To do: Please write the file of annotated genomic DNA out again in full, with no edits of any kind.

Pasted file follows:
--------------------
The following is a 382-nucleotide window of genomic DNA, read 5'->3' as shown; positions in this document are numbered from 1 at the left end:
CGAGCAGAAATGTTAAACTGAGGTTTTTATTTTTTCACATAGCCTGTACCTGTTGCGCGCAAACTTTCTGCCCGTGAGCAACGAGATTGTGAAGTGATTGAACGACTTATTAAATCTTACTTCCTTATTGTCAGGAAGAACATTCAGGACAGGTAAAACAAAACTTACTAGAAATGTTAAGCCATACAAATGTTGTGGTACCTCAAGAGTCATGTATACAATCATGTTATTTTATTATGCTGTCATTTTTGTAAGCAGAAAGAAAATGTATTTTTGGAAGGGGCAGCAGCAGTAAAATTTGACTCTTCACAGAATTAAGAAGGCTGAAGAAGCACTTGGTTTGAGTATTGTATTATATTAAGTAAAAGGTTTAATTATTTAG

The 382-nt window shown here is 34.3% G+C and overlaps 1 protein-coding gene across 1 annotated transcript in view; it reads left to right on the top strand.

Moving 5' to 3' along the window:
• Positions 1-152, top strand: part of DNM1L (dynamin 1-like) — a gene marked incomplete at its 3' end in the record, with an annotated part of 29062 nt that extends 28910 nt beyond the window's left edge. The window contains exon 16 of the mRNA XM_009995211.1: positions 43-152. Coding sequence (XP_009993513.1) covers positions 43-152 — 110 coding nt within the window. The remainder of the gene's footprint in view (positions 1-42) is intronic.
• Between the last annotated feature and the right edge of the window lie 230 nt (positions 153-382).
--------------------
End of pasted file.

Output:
The following is a 382-nucleotide window of genomic DNA, read 5'->3' as shown; positions in this document are numbered from 1 at the left end:
CGAGCAGAAATGTTAAACTGAGGTTTTTATTTTTTCACATAGCCTGTACCTGTTGCGCGCAAACTTTCTGCCCGTGAGCAACGAGATTGTGAAGTGATTGAACGACTTATTAAATCTTACTTCCTTATTGTCAGGAAGAACATTCAGGACAGGTAAAACAAAACTTACTAGAAATGTTAAGCCATACAAATGTTGTGGTACCTCAAGAGTCATGTATACAATCATGTTATTTTATTATGCTGTCATTTTTGTAAGCAGAAAGAAAATGTATTTTTGGAAGGGGCAGCAGCAGTAAAATTTGACTCTTCACAGAATTAAGAAGGCTGAAGAAGCACTTGGTTTGAGTATTGTATTATATTAAGTAAAAGGTTTAATTATTTAG

The 382-nt window shown here is 34.3% G+C and overlaps 1 protein-coding gene across 1 annotated transcript in view; it reads left to right on the top strand.

Moving 5' to 3' along the window:
• Positions 1-152, top strand: part of DNM1L (dynamin 1-like) — a gene marked incomplete at its 3' end in the record, with an annotated part of 29062 nt that extends 28910 nt beyond the window's left edge. The window contains exon 16 of the mRNA XM_009995211.1: positions 43-152. Coding sequence (XP_009993513.1) covers positions 43-152 — 110 coding nt within the window. The remainder of the gene's footprint in view (positions 1-42) is intronic.
• Between the last annotated feature and the right edge of the window lie 230 nt (positions 153-382).